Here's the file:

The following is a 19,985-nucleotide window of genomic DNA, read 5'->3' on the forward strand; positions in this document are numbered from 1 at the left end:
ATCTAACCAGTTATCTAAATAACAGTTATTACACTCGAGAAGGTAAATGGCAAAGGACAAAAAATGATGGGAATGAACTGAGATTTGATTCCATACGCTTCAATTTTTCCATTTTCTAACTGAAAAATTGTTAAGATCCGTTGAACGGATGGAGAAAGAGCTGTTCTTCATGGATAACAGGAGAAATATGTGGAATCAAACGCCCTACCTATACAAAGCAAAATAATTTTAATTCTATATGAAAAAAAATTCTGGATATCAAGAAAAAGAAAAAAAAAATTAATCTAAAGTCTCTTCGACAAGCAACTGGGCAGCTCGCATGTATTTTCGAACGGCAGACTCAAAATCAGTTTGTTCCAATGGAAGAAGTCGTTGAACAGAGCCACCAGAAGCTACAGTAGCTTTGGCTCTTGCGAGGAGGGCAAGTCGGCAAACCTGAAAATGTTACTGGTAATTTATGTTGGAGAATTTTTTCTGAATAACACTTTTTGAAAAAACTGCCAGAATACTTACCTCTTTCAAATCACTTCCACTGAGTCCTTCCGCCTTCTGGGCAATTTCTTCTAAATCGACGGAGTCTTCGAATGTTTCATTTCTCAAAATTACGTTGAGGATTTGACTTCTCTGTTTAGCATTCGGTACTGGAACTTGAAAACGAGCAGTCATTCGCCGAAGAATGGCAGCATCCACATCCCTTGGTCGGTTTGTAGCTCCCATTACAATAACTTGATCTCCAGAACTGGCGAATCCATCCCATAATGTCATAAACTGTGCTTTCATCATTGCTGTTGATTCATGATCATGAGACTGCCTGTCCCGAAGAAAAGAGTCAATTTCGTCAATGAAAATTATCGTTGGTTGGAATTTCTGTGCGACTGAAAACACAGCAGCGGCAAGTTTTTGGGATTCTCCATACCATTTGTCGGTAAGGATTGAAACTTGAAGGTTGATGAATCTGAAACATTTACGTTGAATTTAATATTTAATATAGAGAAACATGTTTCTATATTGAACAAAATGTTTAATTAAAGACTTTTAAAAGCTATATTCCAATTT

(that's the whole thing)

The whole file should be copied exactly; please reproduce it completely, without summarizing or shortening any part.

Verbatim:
The following is a 19,985-nucleotide window of genomic DNA, read 5'->3' on the forward strand; positions in this document are numbered from 1 at the left end:
ATCTAACCAGTTATCTAAATAACAGTTATTACACTCGAGAAGGTAAATGGCAAAGGACAAAAAATGATGGGAATGAACTGAGATTTGATTCCATACGCTTCAATTTTTCCATTTTCTAACTGAAAAATTGTTAAGATCCGTTGAACGGATGGAGAAAGAGCTGTTCTTCATGGATAACAGGAGAAATATGTGGAATCAAACGCCCTACCTATACAAAGCAAAATAATTTTAATTCTATATGAAAAAAAATTCTGGATATCAAGAAAAAGAAAAAAAAAATTAATCTAAAGTCTCTTCGACAAGCAACTGGGCAGCTCGCATGTATTTTCGAACGGCAGACTCAAAATCAGTTTGTTCCAATGGAAGAAGTCGTTGAACAGAGCCACCAGAAGCTACAGTAGCTTTGGCTCTTGCGAGGAGGGCAAGTCGGCAAACCTGAAAATGTTACTGGTAATTTATGTTGGAGAATTTTTTCTGAATAACACTTTTTGAAAAAACTGCCAGAATACTTACCTCTTTCAAATCACTTCCACTGAGTCCTTCCGCCTTCTGGGCAATTTCTTCTAAATCGACGGAGTCTTCGAATGTTTCATTTCTCAAAATTACGTTGAGGATTTGACTTCTCTGTTTAGCATTCGGTACTGGAACTTGAAAACGAGCAGTCATTCGCCGAAGAATGGCAGCATCCACATCCCTTGGTCGGTTTGTAGCTCCCATTACAATAACTTGATCTCCAGAACTGGCGAATCCATCCCATAATGTCATAAACTGTGCTTTCATCATTGCTGTTGATTCATGATCATGAGACTGCCTGTCCCGAAGAAAAGAGTCAATTTCGTCAATGAAAATTATCGTTGGTTGGAATTTCTGTGCGACTGAAAACACAGCAGCGGCAAGTTTTTGGGATTCTCCATACCATTTGTCGGTAAGGATTGAAACTTGAAGGTTGATGAATCTGAAACATTTACGTTGAATTTAATATTTAATATAGAGAAACATGTTTCTATATTGAACAAAATGTTTAATTAAAGACTTTTAAAAGCTATATTCCAATTT